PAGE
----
...but everyone left actually survives, as the TARDIS arrived just in time! The Doctor takes the survivors to Earth: same time, same day. Mia, unlike many companions of the past, utterly freaks out at the TARDIS itself and flees - Yuri running after her. The Doctor himself is all grins and smiles, proudly proclaiming how he essentially made time his bitch[3] - giving himself the new title of Time Lord Victorious. Not only did he save two of the "little people," but he also saved one of the "big ones" (the Doctor's own words there). Adelaide does not take this well, trying to reason with the Doctor - claiming that no one person should have so much power. However, she just cannot get through to him, as the Doctor is finally realizing everything that he can do, all that he can accomplish... such as opening up the door to Adelaide's home.

Adelaide simply glares at the Doctor and enters her own home. A blue flash through her windows makes it perfectly clear what she did. The Doctor finds himself remembering a different set of newspaper articles: Adelaide's death on Earth, the surviving crewmembers paying tribute to her heroism (and wouldn't it be fascinating to find out what they had to say about the Doctor?), and then her descendants, inspired by her example, continuing on exactly as before the Doctor started messing with things. We see the Doctor himself snap, realizing that he's gone too far. Ood Sigma appears for a moment and the Doctor questions the Ood, wondering if this is his time. If now is when he's supposed to die.

Ood Sigma simply vanishes, leaving a distressed and panicked Doctor to simply dash into the TARDIS and lock the door behind him. The Cloister Bell begins to go off, but the Doctor declares "no" and valiantly throws himself into the next episode preview.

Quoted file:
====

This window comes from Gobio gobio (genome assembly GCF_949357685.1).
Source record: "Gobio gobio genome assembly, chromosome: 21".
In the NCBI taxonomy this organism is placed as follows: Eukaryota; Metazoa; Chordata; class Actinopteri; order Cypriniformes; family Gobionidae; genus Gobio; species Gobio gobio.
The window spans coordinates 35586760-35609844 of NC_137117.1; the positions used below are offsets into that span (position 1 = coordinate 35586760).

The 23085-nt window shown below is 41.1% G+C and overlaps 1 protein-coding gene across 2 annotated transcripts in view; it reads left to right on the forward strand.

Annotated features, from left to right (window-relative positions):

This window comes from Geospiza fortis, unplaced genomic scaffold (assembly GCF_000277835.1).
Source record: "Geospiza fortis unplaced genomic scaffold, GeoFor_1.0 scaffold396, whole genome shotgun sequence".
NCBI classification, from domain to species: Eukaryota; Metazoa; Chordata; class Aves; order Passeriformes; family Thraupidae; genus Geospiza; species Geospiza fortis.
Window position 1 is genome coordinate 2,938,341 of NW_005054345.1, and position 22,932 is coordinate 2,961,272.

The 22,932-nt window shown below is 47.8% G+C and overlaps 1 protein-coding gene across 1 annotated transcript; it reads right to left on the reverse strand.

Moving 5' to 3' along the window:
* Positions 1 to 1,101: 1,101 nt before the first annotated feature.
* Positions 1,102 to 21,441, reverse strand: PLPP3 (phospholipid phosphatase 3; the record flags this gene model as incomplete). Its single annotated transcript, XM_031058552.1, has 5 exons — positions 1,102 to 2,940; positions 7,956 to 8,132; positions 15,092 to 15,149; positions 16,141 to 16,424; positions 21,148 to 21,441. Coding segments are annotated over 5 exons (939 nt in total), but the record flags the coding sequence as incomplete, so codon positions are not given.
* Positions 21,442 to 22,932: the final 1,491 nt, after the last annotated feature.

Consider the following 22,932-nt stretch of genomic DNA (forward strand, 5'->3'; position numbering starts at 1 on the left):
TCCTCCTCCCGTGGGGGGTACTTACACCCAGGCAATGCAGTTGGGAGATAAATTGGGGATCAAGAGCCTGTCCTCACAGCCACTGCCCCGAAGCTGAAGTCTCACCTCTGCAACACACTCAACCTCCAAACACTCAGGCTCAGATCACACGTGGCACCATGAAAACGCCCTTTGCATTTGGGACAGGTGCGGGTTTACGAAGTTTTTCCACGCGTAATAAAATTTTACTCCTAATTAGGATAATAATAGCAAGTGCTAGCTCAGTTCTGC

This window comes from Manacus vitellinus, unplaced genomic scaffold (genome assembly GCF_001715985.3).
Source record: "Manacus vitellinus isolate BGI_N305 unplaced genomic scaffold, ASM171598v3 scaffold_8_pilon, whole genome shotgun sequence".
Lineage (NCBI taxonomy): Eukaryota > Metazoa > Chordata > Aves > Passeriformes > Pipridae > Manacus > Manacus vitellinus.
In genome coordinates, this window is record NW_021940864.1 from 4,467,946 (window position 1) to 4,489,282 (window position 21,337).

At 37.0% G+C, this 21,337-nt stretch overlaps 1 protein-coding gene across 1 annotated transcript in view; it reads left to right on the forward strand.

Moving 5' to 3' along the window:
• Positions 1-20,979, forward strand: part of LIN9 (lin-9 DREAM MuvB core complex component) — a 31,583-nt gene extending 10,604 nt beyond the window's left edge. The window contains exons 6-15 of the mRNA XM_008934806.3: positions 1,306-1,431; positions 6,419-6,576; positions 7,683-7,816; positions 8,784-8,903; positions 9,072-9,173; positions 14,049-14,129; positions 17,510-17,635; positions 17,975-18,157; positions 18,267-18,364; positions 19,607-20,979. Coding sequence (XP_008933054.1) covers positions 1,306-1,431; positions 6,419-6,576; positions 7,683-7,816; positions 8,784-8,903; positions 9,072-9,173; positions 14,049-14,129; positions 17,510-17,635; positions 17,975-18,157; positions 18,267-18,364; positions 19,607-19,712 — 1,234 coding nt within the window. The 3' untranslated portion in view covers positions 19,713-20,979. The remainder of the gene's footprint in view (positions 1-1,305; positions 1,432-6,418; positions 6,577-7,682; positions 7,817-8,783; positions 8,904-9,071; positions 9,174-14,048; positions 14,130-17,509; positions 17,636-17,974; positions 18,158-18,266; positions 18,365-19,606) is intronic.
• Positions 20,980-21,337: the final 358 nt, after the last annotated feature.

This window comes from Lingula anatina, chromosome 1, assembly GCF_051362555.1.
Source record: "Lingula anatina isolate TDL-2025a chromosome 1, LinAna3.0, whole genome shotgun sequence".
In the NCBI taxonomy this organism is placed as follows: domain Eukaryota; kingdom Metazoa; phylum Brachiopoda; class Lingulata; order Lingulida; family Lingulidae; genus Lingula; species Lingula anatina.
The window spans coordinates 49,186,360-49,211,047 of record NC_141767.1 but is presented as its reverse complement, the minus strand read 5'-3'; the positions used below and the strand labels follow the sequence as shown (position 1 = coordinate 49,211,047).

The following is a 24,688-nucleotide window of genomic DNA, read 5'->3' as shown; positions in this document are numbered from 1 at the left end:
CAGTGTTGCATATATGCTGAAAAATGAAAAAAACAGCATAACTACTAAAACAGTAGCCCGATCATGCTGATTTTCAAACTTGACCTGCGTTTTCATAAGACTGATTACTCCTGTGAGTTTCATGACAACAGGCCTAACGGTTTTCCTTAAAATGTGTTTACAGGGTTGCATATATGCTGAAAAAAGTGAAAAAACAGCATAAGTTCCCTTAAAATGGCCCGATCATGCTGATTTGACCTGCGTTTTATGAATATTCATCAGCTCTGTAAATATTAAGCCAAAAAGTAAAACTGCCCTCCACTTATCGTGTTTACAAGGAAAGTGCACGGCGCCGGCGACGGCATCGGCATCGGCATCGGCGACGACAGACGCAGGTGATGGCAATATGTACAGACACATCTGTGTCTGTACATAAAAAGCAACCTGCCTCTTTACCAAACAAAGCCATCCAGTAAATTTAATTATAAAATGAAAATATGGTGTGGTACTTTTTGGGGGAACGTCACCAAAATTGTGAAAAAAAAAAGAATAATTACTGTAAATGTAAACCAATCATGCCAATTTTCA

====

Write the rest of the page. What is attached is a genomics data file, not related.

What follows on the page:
• The Aesthetics of Technology: Although the Doctor is using a spacesuit from humanity's future, it doesn't look like it, making the comment on its advanced technology a bit odd.
    • Presumably because its more lightweight and noticably less bulky than the suits they are using, which would go some way to why they wonder where it came from.
  • Belligerent Sexual Tension: Its heavily implied that something may have gone on between Adelaide and Ed that ended very badly, hence why their relationship is extremely tense.
  • Call Back: To "The Fires Of Pompeii", the last time fixed points in time were mentioned.
    • The Doctor is also wearing the spacesuit from Sanctuary Base 6, as seen in "The Impossible Planet".
  • Chekhov's Gun: The Gadget robot.
  • Chronic Hero Syndrome: Really gets to the Doctor in this episode. The Bowie Base One disaster is a fixed event, and as such he would've been more rational and just left right away, but Adelaide forces him to get just involved enough to let his heroic instinct get to him.
  • Continuity Nod: Given that they have a good 45 years to work with, this is to be expected...
    • In particular, the Doctor's mention of the Ice Warriors - notably the humans regard the idea of a sentient race once living on Mars with skepticism.
    • And the Doctor mentions what happened the last time he tried changing a "fixed point" in time.
    • This isn't the first time this Doctor has met a "funny robot"...
      • Is it at all possible that was a slam against Kamelion?
  • Creator Provincialism: Averted for once; while there still seem to be a disproportionate number of Britons around, there is a realistic international representation including the major space powers of the United States and Russia.